Though COVID-19 has dominated India’s headlines in recent months, the country is usually recognised for its undeniable – and growing – strength across goods and services sectors. Yet the Asian country’s integration into global value chains – measurable by the foreign value-added to India’s exports, and domestic value-added to India’s intermediate good exports – remains surprisingly weak. Peter Born, Chief Representative for Commerzbank in Mumbai, examines why this is the case, and what steps are being taken to address the challenges of the business environment in the country.
Entrepreneurial spirit and innovation are in India’s DNA. Indeed, the past decade has witnessed growing numbers of foreign entities opting to outsource services to India, as well as large swathes of global supplies of food, coal, cement, steel, and electricity being sourced in the country. Given the wealth of opportunity India presents, it is no surprise that it now stands as the sixth largest economy in the world and the third largest by purchasing power parity. The country’s IT industry alone accounts for US$194 billion in revenues, employs over four million individuals, and continues to grow apace.
More recently, India has grabbed headlines for playing a leading role in the manufacture of the Oxford-AstraZeneca, Covaxin, and Sputnik vaccines. The country’s subsequent foray into “vaccine diplomacy” demonstrated its desire to expand its geopolitical horizons, and succeeded in opening the door to new trading relationships and improving existing ones.
Yet, despite its great promise and ambition, India’s integration into global value chains remains underdeveloped and largely untapped – with few lead firms created in the country, and customs and taxes negatively impacting on competitiveness. What’s more, India can be overlooked by foreign businesses that are reluctant to take on the challenges that the country’s business environment presents.
There are many factors at play. Historic policy traditions, such as the Licence Raj – a bureaucratic system to which all Indian businesses were subject between 1947 and 1990 – certainly set a precedent for extensive government intervention into commercial activity in India. The system, which obliged businesses to request permission from up to 80 government agencies prior to commencing production, and, if granted, to be regulated by the government thereafter, limited the country’s competitiveness and ability to participate in global markets.
Limits were also placed on foreign direct investment, and foreign exchange reserves were strictly controlled in terms of allocation across sectors. Though much of the red tape around domestic production has now been lifted, some vestiges of this interventionist approach still linger – Indian labour laws, for instance, are still explicitly prohibitive of the laying off of workers.
Today, the government’s strategy towards the business sector shows signs of some similarly heavy-handed policy-making. In a bid to encourage domestic procurement in support of local manufacturers – many of which were being undercut by cheap foreign imports – the government increased import duties. This has negatively impacted India’s competitiveness in global markets, given that companies are no longer able to access cheap raw materials and must instead increase the price of their end-products to offset the loss. The country’s desire to become self-reliant and boost domestic production is therefore threatening the survival of many of India’s micro-, small- and medium-sized enterprises (MSMEs), which make up a sizable proportion of the country’s GDP.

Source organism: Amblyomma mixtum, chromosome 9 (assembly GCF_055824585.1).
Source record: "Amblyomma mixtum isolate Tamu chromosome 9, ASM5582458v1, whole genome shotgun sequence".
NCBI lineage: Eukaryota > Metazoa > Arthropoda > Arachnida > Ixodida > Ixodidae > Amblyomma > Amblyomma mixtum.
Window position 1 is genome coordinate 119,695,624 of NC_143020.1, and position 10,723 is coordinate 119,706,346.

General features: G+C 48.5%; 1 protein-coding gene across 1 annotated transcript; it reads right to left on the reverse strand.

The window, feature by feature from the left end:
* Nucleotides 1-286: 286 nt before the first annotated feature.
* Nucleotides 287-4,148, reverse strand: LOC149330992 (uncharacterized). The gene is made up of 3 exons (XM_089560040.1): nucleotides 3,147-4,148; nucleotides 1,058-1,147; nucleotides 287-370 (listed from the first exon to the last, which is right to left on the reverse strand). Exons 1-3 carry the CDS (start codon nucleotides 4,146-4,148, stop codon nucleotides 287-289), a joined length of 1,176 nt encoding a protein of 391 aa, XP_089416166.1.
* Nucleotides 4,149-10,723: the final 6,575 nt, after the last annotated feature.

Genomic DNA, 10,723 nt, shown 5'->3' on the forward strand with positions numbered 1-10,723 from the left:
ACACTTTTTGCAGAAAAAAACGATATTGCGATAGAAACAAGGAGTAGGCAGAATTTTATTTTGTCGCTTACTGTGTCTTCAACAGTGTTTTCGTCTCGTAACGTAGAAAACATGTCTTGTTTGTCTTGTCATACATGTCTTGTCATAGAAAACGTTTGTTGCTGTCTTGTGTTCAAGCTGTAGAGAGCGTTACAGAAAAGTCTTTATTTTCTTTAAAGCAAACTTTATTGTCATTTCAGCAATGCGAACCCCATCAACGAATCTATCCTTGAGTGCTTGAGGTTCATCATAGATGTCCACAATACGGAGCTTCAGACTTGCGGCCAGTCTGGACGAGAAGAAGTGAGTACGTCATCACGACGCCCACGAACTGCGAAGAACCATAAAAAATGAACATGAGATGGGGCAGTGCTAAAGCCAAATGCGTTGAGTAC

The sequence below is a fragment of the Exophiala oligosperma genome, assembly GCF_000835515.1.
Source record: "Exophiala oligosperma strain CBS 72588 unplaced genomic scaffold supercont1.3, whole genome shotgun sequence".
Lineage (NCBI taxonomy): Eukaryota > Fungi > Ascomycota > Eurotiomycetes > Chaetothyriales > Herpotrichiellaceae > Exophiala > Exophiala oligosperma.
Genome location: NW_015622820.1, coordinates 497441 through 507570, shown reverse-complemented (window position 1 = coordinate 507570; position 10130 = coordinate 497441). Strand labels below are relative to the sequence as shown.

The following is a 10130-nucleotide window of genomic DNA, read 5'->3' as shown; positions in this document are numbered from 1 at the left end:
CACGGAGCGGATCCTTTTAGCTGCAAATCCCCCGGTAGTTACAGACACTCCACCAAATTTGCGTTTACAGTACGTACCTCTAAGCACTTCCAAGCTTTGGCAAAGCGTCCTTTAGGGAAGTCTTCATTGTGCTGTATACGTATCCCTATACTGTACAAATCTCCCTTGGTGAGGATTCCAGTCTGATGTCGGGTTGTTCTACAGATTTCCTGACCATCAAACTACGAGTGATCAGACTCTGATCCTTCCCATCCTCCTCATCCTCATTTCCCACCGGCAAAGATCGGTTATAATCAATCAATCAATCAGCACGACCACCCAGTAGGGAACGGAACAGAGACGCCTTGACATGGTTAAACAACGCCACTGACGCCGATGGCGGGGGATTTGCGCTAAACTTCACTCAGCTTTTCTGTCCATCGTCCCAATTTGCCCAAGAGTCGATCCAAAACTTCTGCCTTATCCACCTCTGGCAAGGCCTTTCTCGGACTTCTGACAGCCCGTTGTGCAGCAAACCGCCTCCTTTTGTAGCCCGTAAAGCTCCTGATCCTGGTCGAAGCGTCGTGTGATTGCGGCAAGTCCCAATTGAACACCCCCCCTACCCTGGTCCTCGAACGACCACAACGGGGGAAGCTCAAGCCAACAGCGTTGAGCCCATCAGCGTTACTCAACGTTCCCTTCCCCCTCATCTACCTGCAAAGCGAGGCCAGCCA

While some strategies may be short-sighted in their execution, the business environment in India is tangibly improving – as evidenced by India’s rapid rise in the World Bank’s ‘Ease of Doing Business’ rankings, from 143rd (out of 190 countries) in 2014 to 63rd in the 2020 report. The pandemic, of course, represents a setback in delivering upon the new opportunities this should create. But the country has nonetheless continued to become increasingly connected, resulting in freer movement of labour and bringing new opportunities for young, ambitious workers across India. Alongside this, growing investor emphasis on environmental, social, and governance (ESG) factors has triggered the emergence of new tech startups in India. And liberalisation in some licensing requirements, as well as the accelerating “Make in India” campaign, have also encouraged increased foreign participation and investment in India’s manufacturing sector.
Furthermore, although China has regained its position as India’s closest trading partner, India has been forming close ties elsewhere and exploring new opportunities. For example, the EU-India relationship is expected to grow, particularly following the recommencement of talks around a free trade agreement at the EU-India summit in May this year. The UK, too, expects to increase its collaboration with India across a range of industries, including pharmaceuticals, fintech, chemicals, petroleum, and food products.
Of course, harnessing this huge potential relies on banking partners that are able to facilitate commercial activity amidst both the pandemic-induced complexities and also the country-specific challenges that are unique to India. No doubt, these hurdles will continue to dissipate in the coming months and years, particularly as the government’s “less government, more governance” strategy comes to fruition. In the meantime, reconciling the paradox that characterises India’s business landscape may present challenges, but these are outweighed by the potential rewards for doing so.